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Article
June 10, 1988

Methadone Maintenance Patients in General Medical PracticeA Preliminary Report

Author Affiliations

From the Department of Medicine (Drs Novick and Salsitz) and the Methadone Maintenance Treatment Program (Dr Richman), Beth Israel Medical Center and Mount Sinai School of Medicine of the City University of New York; the Division of Ambulatory Care, St Luke's— Roosevelt Hospital Center and Columbia University College of Physicians and Surgeons (Dr Pascarelli and Ms Anderson); New York State Division of Substance Abuse Services (Mr Joseph and Dr Des Jarlais); and The Rockefeller University (Drs Dole and Nyswander), New York.

From the Department of Medicine (Drs Novick and Salsitz) and the Methadone Maintenance Treatment Program (Dr Richman), Beth Israel Medical Center and Mount Sinai School of Medicine of the City University of New York; the Division of Ambulatory Care, St Luke's— Roosevelt Hospital Center and Columbia University College of Physicians and Surgeons (Dr Pascarelli and Ms Anderson); New York State Division of Substance Abuse Services (Mr Joseph and Dr Des Jarlais); and The Rockefeller University (Drs Dole and Nyswander), New York.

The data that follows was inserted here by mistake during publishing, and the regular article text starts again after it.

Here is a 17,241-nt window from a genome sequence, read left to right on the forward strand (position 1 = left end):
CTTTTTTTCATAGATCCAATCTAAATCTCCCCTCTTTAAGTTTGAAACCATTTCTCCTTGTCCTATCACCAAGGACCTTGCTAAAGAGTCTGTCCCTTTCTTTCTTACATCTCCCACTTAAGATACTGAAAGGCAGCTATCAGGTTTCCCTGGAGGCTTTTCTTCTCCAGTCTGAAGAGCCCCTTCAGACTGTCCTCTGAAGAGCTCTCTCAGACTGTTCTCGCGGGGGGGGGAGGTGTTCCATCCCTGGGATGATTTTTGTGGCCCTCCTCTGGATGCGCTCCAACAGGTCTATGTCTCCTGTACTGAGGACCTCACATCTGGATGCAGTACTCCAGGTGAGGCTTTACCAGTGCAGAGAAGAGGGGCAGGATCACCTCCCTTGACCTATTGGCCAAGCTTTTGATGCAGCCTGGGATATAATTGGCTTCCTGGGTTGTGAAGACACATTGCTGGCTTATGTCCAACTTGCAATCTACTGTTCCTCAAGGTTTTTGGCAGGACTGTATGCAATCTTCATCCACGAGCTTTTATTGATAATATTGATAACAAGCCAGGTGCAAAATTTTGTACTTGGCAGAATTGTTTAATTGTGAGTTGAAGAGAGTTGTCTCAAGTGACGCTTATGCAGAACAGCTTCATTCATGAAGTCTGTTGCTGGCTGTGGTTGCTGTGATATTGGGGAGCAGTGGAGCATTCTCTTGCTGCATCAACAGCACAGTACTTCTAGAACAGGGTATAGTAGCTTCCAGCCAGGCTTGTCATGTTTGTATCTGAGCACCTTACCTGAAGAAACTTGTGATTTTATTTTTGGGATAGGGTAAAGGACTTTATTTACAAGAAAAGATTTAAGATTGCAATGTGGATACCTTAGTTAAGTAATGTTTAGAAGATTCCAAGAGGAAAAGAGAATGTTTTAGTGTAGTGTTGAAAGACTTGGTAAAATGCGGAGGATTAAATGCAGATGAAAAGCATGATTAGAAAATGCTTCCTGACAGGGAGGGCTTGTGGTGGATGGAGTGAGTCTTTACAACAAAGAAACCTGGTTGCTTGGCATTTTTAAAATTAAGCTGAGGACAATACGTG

JAMA. 1988;259(22):3299-3302. doi:10.1001/jama.1988.03720220045024
Abstract

Medical maintenance is the treatment by primary care physicians of rehabilitated methadone maintenance patients who are stable, employed, not abusing drugs, and not in need of supportive services. In this research project, physicians with experience in drug abuse treatment provided both the pharmacologic treatment of addiction as well as therapy for other medical problems, as needed. Decisions regarding treatment were based on the individual needs of the patient and on currently accepted medical practice rather than on explicit regulations. We studied the first 40 former heroin addicts who were transferred to this program from more conventional methadone clinics. At a follow-up visit at 12 to 55 months, 33 (82.5%) of 40 patients had remained in treatment; five (12.5%) had been discharged because of cocaine abuse and two (5%) had been voluntarily discharged. Personal benefits of medical maintenance include the dignity of a standard professional atmosphere and a more flexible reporting schedule. This program has the potential for improving treatment of selected methadone maintenance patients.

(JAMA 1988;259:3299-3302)

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